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I'm generally not a fan of judging an athlete by how many championships he or she has won. I think that's too simplistic a metric and doesn't take into account a lot of things, such as the strength of the player's team, the strength of the league or much of anything apart from who gets lucky during the playoffs. If championship runs were our only measuring stick by which we judge a player's ability and performance, then Robert Horry - the winner of seven NBA championships - would be the greatest NBA player of my lifetime. But I don't even think it's necessary to lay out all the reasons as to why Horry doesn't even come close to earning that title.

But when it comes to Alex Ovechkin and his Washington Capitals, I'm really inclined to say just one thing: put up or shut up.

Throughout his six year career, Ovechkin has nabbed the NHL Rookie of the Year award, two Hart Trophies for Most Valuable Player and six first team all-star nominations. The Russian also has led the league in scoring twice since he entered the league in 2005.

Yet the Capitals, under his leadership, never have made it past the conference semifinals. In fact, the Capitals have lost three straight make-or-break, game sevens at home.

It has gotten to the point where it's honestly not even worth watching any of the Caps' regular season games because no matter how incredible they look in December or January, they inevitably will collapse during April and May.

Eventually, Ovechkin's playoff failures will become more and more of a problem for the athlete - and this is coming from a guy who doesn't believe that postseason success should serve as a barometer for an athlete's overall quality of work. But by consistently choking in the playoffs, the star only continues to diminish his own value and his own legacy.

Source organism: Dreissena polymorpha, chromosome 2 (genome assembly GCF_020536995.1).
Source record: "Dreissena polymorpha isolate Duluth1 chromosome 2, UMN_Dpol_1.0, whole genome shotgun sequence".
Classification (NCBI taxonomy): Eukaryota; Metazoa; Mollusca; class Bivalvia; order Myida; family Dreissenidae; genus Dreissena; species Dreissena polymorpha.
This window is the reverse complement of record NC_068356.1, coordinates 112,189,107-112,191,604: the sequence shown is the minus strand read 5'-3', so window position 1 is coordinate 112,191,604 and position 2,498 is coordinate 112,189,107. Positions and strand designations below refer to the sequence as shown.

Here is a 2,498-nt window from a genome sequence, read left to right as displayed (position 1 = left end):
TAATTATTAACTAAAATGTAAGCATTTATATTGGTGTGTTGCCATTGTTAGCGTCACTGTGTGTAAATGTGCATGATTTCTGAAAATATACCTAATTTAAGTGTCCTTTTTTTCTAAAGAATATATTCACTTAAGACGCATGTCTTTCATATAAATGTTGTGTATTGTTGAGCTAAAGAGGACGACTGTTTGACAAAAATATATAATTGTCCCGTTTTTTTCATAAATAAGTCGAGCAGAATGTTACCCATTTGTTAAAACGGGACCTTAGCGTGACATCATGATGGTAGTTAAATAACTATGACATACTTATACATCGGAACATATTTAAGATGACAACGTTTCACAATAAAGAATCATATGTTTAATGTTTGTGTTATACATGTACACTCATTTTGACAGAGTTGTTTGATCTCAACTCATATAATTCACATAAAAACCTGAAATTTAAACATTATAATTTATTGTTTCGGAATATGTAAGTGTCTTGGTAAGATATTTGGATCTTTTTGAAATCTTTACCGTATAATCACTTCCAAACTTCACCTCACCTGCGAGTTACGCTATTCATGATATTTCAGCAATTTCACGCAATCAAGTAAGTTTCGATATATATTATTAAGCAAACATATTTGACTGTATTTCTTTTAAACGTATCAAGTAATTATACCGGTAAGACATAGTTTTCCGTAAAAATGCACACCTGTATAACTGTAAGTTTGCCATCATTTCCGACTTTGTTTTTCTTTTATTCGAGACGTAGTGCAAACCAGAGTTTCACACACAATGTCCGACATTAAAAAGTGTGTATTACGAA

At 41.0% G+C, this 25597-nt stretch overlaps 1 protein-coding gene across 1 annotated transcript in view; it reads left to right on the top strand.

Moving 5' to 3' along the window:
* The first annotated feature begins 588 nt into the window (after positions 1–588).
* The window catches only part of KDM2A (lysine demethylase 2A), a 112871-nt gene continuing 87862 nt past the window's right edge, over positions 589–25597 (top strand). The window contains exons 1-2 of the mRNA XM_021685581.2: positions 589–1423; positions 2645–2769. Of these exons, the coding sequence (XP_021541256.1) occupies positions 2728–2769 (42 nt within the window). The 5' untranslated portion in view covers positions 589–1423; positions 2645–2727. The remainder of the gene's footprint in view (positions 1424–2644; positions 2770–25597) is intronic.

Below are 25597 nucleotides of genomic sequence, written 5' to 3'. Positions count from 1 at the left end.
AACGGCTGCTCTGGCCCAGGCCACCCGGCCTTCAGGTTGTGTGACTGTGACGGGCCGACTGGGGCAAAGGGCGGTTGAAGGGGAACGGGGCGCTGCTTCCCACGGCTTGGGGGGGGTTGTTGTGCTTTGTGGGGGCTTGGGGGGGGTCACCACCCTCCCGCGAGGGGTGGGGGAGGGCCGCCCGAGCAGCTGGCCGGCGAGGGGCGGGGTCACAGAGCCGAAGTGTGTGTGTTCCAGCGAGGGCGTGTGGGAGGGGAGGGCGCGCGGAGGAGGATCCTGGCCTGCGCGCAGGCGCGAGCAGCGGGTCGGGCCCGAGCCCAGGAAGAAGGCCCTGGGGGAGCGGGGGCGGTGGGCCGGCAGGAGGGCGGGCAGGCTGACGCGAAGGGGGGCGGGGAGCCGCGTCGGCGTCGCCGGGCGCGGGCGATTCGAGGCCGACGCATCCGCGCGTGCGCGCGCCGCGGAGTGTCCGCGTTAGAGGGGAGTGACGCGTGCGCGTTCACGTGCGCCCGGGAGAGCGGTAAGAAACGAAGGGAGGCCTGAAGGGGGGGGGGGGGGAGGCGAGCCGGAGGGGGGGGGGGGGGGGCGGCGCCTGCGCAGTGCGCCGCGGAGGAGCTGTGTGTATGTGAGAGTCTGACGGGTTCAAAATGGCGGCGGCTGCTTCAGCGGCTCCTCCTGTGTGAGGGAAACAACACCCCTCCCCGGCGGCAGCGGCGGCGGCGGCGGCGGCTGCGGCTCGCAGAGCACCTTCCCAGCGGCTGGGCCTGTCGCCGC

Still, I think this year might be different. In contrast to the last three seasons, during which the Capitals have earned a spot in the playoffs, the Caps will enter this year's Stanley Cup race after overcoming a modicum of adversity throughout the regular season.

It seems so long ago now, but during December, the Caps dropped eight consecutive games. They lost any momentum that they had gained from a hot start and even surrendered their lead in the Southeast Division - a division that they simply have dominated for the past several years. By the end of the skid, the negative noise surrounding the Capitals and their lovable, portly coach Bruce Boudreau was deafening. You basically could not listen to sports talk radio without hearing incessant arguments about how Boudreau should be fired.

But after a particularly humiliating defeat at the hands of the New York Rangers - who just happen to be their first round opponent - the Capitals changed their systems and changed their lines. The Caps rebounded and became stronger than ever, going on a tear in the final month of the season to lock up the No. 1 seed in the East and notch the second-best record in the NHL.

I believe that the Capitals' ability to deal with and overcome adversity during the early part of the season could provide the team with the necessary push to finally bring home the Stanley Cup. Honestly, they've tried just about every other way of getting it done. But maybe this is the time.